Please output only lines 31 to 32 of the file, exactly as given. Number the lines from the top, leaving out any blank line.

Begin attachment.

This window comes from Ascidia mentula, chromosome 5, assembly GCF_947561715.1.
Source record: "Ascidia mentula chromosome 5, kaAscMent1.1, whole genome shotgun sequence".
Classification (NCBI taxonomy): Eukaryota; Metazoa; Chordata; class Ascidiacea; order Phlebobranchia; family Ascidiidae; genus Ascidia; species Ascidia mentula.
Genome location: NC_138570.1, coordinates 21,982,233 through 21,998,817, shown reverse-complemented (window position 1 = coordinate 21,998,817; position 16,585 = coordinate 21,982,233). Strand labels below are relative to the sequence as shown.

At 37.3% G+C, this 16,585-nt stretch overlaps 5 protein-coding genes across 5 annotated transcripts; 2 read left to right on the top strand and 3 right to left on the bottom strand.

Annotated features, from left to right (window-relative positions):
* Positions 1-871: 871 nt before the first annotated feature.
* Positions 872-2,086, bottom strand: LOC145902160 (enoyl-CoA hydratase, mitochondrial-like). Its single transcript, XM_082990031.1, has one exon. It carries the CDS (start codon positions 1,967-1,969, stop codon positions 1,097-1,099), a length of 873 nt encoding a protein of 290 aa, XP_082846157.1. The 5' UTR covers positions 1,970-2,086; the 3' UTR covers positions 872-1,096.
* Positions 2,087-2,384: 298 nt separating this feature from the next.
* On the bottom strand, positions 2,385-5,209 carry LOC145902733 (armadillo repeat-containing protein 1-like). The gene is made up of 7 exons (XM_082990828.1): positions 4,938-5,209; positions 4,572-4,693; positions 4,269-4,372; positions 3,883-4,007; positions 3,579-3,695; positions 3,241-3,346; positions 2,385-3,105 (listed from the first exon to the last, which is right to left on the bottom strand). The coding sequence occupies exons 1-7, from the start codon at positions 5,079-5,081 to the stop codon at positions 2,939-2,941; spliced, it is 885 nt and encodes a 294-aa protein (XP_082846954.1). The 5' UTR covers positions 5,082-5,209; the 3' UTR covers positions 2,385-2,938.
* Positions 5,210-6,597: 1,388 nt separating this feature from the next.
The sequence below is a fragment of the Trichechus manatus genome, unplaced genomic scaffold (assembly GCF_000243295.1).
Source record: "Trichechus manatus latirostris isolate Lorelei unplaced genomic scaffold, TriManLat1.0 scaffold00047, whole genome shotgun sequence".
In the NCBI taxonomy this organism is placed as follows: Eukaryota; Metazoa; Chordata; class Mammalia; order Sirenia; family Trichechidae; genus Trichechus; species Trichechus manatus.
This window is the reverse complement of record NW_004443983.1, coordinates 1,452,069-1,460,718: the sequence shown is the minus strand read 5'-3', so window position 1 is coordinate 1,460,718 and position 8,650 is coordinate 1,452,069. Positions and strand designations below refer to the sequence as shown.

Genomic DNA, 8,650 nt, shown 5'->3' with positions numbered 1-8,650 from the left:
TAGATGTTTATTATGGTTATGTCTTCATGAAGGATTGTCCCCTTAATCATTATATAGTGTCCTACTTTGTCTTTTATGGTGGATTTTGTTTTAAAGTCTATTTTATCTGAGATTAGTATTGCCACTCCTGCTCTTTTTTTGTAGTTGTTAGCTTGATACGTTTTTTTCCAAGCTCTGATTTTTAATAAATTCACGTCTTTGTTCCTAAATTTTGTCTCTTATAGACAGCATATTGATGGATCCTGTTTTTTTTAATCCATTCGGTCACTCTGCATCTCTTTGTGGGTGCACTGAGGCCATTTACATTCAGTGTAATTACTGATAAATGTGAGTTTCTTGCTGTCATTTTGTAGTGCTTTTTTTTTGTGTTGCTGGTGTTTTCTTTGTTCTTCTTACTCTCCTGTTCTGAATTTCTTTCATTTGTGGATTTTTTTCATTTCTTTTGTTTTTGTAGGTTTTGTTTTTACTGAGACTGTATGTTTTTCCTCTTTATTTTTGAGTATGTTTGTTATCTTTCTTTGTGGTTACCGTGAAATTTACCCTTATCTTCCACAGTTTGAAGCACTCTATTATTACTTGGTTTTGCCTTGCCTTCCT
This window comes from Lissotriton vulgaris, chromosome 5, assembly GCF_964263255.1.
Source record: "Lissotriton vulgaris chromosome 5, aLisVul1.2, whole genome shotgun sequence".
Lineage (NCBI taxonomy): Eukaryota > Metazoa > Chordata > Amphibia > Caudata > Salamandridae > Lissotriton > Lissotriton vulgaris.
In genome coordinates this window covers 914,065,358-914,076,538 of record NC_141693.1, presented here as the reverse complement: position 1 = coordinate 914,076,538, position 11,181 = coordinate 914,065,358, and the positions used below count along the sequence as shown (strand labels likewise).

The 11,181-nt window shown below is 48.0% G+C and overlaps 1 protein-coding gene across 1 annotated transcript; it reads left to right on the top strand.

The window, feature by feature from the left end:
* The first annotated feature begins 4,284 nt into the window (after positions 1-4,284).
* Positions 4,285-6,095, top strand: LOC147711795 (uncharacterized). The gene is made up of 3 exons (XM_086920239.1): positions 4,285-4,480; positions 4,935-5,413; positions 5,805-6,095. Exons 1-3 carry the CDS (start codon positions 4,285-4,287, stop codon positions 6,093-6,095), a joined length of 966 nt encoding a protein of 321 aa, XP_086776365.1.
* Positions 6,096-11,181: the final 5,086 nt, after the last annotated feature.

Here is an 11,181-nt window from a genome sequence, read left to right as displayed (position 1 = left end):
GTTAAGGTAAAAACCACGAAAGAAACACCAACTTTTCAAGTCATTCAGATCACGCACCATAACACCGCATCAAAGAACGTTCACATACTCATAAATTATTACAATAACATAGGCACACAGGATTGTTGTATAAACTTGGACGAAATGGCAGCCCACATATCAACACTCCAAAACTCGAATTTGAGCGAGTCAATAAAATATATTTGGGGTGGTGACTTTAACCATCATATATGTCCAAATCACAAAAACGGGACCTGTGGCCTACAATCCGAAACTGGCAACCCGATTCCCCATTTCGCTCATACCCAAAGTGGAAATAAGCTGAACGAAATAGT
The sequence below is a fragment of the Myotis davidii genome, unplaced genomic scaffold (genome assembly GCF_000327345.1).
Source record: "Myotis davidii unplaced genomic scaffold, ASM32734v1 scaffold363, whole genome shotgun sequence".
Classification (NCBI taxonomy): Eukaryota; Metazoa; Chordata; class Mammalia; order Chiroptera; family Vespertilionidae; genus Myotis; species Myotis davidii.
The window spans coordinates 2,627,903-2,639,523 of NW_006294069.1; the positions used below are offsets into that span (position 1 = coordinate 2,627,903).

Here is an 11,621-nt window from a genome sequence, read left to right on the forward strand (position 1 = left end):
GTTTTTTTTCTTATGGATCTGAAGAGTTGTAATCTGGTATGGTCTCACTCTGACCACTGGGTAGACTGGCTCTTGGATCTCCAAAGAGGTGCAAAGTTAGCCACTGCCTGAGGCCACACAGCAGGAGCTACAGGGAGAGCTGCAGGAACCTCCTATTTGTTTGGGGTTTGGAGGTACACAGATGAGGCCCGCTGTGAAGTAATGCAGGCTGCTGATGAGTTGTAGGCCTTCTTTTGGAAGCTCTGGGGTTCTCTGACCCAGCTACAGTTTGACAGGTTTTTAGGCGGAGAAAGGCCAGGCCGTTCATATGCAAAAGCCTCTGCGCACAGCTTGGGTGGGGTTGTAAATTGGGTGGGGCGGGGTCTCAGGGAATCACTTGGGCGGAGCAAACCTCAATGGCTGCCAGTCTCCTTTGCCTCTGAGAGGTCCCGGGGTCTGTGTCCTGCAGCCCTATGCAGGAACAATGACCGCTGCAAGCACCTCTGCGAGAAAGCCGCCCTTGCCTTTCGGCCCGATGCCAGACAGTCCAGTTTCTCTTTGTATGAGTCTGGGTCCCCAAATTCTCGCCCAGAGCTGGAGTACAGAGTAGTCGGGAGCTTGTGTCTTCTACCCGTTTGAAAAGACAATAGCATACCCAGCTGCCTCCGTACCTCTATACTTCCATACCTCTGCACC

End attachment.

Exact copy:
Classification (NCBI taxonomy): Eukaryota; Metazoa; Chordata; class Mammalia; order Chiroptera; family Vespertilionidae; genus Myotis; species Myotis davidii.
The window spans coordinates 2,627,903-2,639,523 of NW_006294069.1; the positions used below are offsets into that span (position 1 = coordinate 2,627,903).